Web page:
Latest Seasonal Assessment -
In August and early September, tropical weather systems continued to eat away at drought in the South and Southeast, and
Hurricane Hanna’s forecast heavy rains appeared likely to further reduce drought on September 5-6. The rains from Hanna were
forecast to drench drought areas from the eastern Carolinas into southern New Jersey, but largely miss drought areas in the
interior. There was also a possibility that Hurricane Ike could deliver more moisture to the Southeast during the second week of
September, although Ike’s ultimate track was very uncertain as of September 3. The overall forecast through November depicted
overall improvement for drought across the Southeast, as well as several areas of drought in the Plains, and for
recently-developed dry areas in the Midwest. In the Southeast, the expected moisture from tropical storms and other weather
systems will boost soil moisture and streamflows, but a few of the larger reservoirs in the interior Southeast, such as Lanier
in Georgia, are unlikely to recover before winter. In the West, although Pacific storms will likely begin to ramp up moisture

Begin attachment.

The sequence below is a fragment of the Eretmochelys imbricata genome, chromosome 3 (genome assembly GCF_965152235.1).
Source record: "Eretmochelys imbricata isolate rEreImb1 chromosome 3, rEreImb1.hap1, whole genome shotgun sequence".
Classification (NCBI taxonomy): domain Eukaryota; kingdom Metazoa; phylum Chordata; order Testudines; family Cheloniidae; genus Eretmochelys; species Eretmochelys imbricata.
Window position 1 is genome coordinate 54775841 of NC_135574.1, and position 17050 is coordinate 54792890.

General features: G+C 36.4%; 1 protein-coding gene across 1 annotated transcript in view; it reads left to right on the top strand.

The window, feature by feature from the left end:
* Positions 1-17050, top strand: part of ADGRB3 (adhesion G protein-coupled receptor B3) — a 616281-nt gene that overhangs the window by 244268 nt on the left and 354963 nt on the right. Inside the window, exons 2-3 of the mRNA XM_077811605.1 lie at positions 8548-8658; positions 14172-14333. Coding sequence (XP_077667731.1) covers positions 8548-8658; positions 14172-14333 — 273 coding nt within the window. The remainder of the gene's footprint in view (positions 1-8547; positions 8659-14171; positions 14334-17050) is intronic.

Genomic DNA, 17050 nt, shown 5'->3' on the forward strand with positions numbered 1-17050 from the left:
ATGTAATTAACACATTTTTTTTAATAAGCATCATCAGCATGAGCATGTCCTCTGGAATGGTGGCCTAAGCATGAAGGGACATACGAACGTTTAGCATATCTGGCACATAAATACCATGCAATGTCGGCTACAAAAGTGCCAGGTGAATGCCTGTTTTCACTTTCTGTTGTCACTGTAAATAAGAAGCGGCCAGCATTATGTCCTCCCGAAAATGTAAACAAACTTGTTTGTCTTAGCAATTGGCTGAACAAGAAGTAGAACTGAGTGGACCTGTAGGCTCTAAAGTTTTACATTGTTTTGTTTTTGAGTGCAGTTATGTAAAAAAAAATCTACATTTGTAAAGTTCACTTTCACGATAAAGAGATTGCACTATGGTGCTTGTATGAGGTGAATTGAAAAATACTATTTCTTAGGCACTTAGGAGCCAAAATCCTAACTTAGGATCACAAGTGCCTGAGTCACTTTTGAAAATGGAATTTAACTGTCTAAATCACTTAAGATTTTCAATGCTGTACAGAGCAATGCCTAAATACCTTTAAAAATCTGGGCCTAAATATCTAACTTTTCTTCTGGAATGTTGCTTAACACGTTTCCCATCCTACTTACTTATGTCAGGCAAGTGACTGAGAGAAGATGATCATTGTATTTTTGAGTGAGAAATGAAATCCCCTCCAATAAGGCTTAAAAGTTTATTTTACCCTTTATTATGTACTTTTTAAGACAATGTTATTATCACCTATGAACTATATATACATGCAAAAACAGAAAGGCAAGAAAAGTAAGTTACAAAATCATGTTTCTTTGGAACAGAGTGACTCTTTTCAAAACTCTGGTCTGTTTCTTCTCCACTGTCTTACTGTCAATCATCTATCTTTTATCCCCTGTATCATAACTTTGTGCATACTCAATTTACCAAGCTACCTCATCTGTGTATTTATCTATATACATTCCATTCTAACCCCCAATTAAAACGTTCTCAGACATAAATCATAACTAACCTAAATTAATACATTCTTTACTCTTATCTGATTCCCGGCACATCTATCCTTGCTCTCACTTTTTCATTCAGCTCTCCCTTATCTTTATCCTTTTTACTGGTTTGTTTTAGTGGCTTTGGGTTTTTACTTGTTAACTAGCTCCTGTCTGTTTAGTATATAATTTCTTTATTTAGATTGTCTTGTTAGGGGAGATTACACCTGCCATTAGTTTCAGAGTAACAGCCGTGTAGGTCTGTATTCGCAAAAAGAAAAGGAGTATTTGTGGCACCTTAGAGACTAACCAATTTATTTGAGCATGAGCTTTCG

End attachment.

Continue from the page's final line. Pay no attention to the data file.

levels in northern and central California by the end of November, most of the region should not see significant improvement
until later in the winter, when seasonal snows starts piling up.
Discussion for the Seasonal Drought Outlook
Tools used in the Drought Outlook included the
official precipitation outlook for September 2008, the
long lead forecast for September-November
2008, various medium- and short-range forecasts and models such as the 6-10 day and
8-14 day forecasts, the soil moisture tools based on the GFS model and the Constructed Analogue on
Soil (CAS) moisture, the CFS seasonal precipitation
forecasts, and climatology.
TS Fay influenced the drought improvement across the Southeast in
last month’s Outlook, and now the impact from Hanna, which is expected to strike the South Carolina or North Carolina coast
as a Cat 1 hurricane on September 6, is having an influence on the updated Drought Outlook. With 2-4 inches of rain forecast
from eastern South Carolina northward through the coastal mid-Atlantic states as of September 3, when this forecast was
prepared, Hanna should bring drought alleviation to eastern areas of North Carolina and Virginia, as well as Delaware and
southern New Jersey, but miss the more severe drought areas farther inland. Farther west, Gustav’s rains obliterated drought
in Louisiana and may benefit dry areas in the Great Lakes region during the first days of this forecast period. In contrast,
a core drought area between the rains from Gustav and Hanna will likely see little relief early on, and this includes much of
Tennessee, Kentucky, and western parts of the Carolinas and Virginia, as well as much of Georgia. Out in the Atlantic, TS Ike
is expected to become a hurricane shortly, and appears likely to be approaching the Florida-Cuba area by September 8. The
final track for Ike is very uncertain, so Ike’s rains are not explicitly considered in this drought Outlook. However, the